Flying from Kitty Hawk, North Carolina, brothers Orville and Wilbur Wright made the first controlled, sustained flight of a heavier-than-air aircraft. Each brother flew their wooden, gasoline-powered propeller biplane, the “Wright Flyer,” twice (four flights total), with the shortest lasting 12 seconds and the longest sustaining flight for about 59 seconds. Considered a historic event today, the feat was largely ignored by newspapers of the time, who believed the flights were too short to be important.
1907: The first helicopter lifts off
French engineer and bicycle maker Paul Cornu became the first man to ride a rotary-wing, vertical-lift aircraft, a precursor to today’s helicopter, when he was lifted about 1.5 meters off the ground for 20 seconds near Lisieux, France. Versions of the helicopter had been toyed with in the past—Italian engineer Enrico Forlanini debuted the first rotorcraft three decades prior in 1877. And it would be improved upon in the future, with American designer Igor Sikorsky introducing a more standardized version in Stratford, Connecticut in 1939. But it was Cornu’s short flight that would land him in the history books as the definitive first.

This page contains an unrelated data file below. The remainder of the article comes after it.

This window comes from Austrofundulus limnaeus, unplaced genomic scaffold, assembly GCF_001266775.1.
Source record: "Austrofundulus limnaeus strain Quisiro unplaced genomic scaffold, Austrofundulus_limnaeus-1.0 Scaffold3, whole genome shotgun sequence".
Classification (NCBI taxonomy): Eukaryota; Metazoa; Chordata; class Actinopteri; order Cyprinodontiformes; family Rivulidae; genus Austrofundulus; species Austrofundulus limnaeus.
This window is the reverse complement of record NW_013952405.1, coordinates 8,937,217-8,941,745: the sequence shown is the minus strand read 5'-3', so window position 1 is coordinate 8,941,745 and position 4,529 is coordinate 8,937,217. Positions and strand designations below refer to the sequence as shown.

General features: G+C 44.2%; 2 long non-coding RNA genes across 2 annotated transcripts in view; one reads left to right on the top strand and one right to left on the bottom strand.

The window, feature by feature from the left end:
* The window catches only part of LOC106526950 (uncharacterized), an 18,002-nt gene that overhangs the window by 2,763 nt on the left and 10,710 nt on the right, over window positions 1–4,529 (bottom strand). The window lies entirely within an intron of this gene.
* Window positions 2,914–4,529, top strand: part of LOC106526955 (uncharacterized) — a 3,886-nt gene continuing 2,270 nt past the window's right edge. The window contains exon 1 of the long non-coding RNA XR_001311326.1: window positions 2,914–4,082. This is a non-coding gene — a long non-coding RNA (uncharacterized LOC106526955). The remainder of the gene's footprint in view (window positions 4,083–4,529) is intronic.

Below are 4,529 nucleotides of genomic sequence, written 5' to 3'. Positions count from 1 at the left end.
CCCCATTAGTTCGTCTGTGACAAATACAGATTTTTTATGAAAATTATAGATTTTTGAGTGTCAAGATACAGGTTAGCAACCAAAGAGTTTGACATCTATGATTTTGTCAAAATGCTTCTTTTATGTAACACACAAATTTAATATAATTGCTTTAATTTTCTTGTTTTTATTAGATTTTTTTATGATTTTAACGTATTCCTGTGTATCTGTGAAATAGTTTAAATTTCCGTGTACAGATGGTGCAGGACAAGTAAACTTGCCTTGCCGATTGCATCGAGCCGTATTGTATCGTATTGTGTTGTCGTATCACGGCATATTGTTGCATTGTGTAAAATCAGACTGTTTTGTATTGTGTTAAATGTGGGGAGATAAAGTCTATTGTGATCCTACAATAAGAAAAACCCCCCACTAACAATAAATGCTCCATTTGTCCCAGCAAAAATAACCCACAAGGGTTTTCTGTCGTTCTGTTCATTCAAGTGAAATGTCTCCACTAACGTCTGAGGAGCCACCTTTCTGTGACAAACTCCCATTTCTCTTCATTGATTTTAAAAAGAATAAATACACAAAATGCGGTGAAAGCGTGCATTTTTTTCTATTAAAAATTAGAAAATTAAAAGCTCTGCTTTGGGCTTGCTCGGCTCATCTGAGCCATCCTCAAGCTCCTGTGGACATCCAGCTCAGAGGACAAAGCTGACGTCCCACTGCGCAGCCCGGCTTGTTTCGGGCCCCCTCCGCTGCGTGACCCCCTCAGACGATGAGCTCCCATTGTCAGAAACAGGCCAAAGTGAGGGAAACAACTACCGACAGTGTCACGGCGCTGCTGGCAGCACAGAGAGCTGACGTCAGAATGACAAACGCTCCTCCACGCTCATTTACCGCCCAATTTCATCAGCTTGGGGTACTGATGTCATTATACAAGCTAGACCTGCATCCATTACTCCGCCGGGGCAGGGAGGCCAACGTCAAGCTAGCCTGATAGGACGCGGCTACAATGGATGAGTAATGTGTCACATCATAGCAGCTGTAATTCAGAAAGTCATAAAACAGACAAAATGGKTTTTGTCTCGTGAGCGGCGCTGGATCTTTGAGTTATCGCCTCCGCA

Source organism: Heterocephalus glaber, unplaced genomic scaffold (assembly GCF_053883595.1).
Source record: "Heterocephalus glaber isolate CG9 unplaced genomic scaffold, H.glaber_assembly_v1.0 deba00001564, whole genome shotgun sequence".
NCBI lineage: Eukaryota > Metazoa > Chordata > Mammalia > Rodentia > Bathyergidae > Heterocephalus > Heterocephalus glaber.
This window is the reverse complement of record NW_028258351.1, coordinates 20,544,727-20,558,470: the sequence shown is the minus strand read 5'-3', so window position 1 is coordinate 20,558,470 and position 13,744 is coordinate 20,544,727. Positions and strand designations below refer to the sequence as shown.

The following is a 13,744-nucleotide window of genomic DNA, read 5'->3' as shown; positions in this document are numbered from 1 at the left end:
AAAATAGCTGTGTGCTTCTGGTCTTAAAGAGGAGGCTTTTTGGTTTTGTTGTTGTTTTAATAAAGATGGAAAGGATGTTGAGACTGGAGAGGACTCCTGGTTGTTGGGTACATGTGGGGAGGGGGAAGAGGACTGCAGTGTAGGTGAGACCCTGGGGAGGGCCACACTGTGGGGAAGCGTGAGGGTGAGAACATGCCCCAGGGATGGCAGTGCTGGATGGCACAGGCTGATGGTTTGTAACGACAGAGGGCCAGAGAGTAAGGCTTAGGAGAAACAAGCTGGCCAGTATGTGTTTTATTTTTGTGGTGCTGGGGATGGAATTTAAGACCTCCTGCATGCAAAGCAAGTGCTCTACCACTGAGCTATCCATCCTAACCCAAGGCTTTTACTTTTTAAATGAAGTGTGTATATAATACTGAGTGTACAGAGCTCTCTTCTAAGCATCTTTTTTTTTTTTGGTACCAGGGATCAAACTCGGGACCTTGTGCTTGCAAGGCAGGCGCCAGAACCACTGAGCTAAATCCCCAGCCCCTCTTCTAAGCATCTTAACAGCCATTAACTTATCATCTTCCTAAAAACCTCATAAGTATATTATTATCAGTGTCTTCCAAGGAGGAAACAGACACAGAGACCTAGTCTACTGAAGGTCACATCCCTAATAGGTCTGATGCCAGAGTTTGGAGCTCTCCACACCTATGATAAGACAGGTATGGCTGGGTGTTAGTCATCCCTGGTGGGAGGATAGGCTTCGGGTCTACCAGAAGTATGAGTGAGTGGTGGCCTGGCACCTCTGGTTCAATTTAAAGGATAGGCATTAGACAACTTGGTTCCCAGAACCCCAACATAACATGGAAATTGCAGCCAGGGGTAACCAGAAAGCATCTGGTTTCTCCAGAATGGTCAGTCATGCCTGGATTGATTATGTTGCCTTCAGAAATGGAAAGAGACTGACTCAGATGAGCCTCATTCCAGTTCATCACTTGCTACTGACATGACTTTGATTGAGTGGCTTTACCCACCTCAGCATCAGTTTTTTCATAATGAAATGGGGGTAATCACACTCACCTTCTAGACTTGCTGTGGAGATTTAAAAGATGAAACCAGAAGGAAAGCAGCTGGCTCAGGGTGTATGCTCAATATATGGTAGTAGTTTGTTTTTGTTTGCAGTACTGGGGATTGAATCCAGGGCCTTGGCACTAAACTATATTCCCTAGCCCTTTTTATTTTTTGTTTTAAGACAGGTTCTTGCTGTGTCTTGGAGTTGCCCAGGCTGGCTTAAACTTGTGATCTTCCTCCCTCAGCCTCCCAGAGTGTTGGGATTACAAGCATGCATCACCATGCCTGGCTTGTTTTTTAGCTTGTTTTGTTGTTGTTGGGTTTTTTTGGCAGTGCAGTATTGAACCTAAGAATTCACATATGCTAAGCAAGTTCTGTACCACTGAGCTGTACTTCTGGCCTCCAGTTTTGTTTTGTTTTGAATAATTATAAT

1911-12: Harriet Quimby achieves two firsts for women pilots
Journalist Harriet Quimby became the first American woman ever awarded a pilot’s license in 1911, after just four months of flight lessons. Capitalizing on her charisma and showmanship (she became as famous for her violet satin flying suit as for her attention to safety checks), Quimby achieved another first the following year when she became the first woman to fly solo across the English channel. The feat was overshadowed, however, by the sinking of the Titanic two days earlier.